After Abergavenny, we headed northwards into the beautiful Brecon Beacons National Park, to the historic town of Brecon, in the largest Welsh county, Powys…
Status: Powys, Town, Wales
Eating & Sleeping: Costa Coffee
Attractions: Brecon Cathedral, Brecknock Museum, Castle, River Usk, Usk Bridge, St Mary’s Church, Duke of Wellington Statue, South Wales Borderers Museum etc
Much like in Abergavenny, Brecon is a quaint little town, with a lot of old stone buildings and tight streets, full of interesting and colourful buildings. This is the road we parked up on, which is one of the main roads in the town. We started in Costa Coffee, to relax after the journey up from Abergavenny. After that, it was time to explore!
In the first picture, if you look past the end of the row of houses on the right hand side you can see a grey building jutting out. That is the back of the above church, which we had a quick look inside (at first we mistook it for the Cathedral but that is actually further out so we got to that later). The statue outside the church is of the Duke of Wellington (remember the similar statue in Glasgow that always had the cone on it’s head?) (1769 – 1852, the famous British Soldier).
The church itself is called St Mary’s, which started life as a chapel. The main tower was built in 1510 to a full height of 90 metres, whilst the main building is from the 14th or 15th centuries. Inside it is well decorated, with impressive windows and and a beautiful timber interior roof.
From here we cut through to the Brecon Beacons Visitor Centre, which includes information about the local area as well as a map of the national park. There are also souvenirs available, and we picked up a few memento’s of the town.
Further back down the main road is the main museum in the town, the “Brecknock Museum”. The building itself is the Shire Hall from 1824, and converted into the museum in 1974 after a brief stint as a court building.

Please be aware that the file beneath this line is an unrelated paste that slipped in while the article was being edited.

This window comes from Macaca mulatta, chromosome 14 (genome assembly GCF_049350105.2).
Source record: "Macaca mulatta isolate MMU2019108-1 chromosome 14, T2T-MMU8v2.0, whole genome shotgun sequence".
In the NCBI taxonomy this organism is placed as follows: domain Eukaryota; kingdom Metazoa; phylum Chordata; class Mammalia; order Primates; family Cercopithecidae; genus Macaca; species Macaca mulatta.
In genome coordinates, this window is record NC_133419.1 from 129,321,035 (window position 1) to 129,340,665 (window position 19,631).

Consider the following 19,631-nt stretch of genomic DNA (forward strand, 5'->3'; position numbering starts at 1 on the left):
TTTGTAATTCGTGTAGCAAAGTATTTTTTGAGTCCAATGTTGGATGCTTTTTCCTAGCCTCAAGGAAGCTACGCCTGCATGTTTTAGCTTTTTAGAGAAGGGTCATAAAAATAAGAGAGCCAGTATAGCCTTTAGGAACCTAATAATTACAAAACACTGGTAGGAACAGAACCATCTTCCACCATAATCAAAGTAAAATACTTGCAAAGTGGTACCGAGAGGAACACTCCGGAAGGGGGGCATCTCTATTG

The museum covers local history including artefacts from the bronze, iron and stone ages, as well as an art gallery. It was shut when we visited as it is undergoing restoration but will be open again soon.
From the Museum we walked down the river Usk which snakes it’s way around the town, with the Usk Bridge crossing it. Before it was built the river could be forded which means it could be crossed by vehicles without the need for a bridge, but that was a long time ago.
The path runs down the side of the river until a set of steps leading up to the bridge itself.
Standing on the bridge itself you get a great view of the ruined Brecon Castle. After 1066 the Norman’s created many castles, including Brecon Castle, which was deemed important enough to be enlarged from the original timber structure. The earliest known drawing of the Castle dates from 1610 so isn’t known what it first looked like, or even what the main stone structure looked like. It is known however that the Castle suffered 6 attacks between 1215 and 1273, only three of which were successful.
It had become a ruin by at least 1645, and an adjoining house on the site was turned into a hotel from 1809 onwards and is still there today.
The day was moving on quickly and we had one more place I really wanted to show Gemma before we went back to Hereford so we didn’t have time to go up to the Castle itself, and we collected the car for a quick stop at Brecon Cathedral, only a mile away. It’s a fantastic building, quite small but inside it is full of history, detail and another fantastic timbered roof.
Originally the building was Brecon Priory from 1215, then Brecon Parish Church by 1538, and in 1923 it was given Cathedral status. There were other buildings on the site surrounding it but they were left to full to ruin and eventually demolished.
Inside the building workers were setting up a small stage for an event later on in the day, which I wish we could have stayed for, just to see the old building at night.
There are no train stations in Brecon but the main A-Roads coming from the rest of Powys, and Abergavenny as well as North Wales come around the town, including the most important road, the A470.
It’s a beautiful little town, in the middle of an important National Park, full of rolling hills and mountains, that you could drive around all day and still find something new.
This was our last stop in Brecon, and I took Gemma and Co onto the town of Llandrindod Wells, with a lake and cafe that I have a particular soft spot for…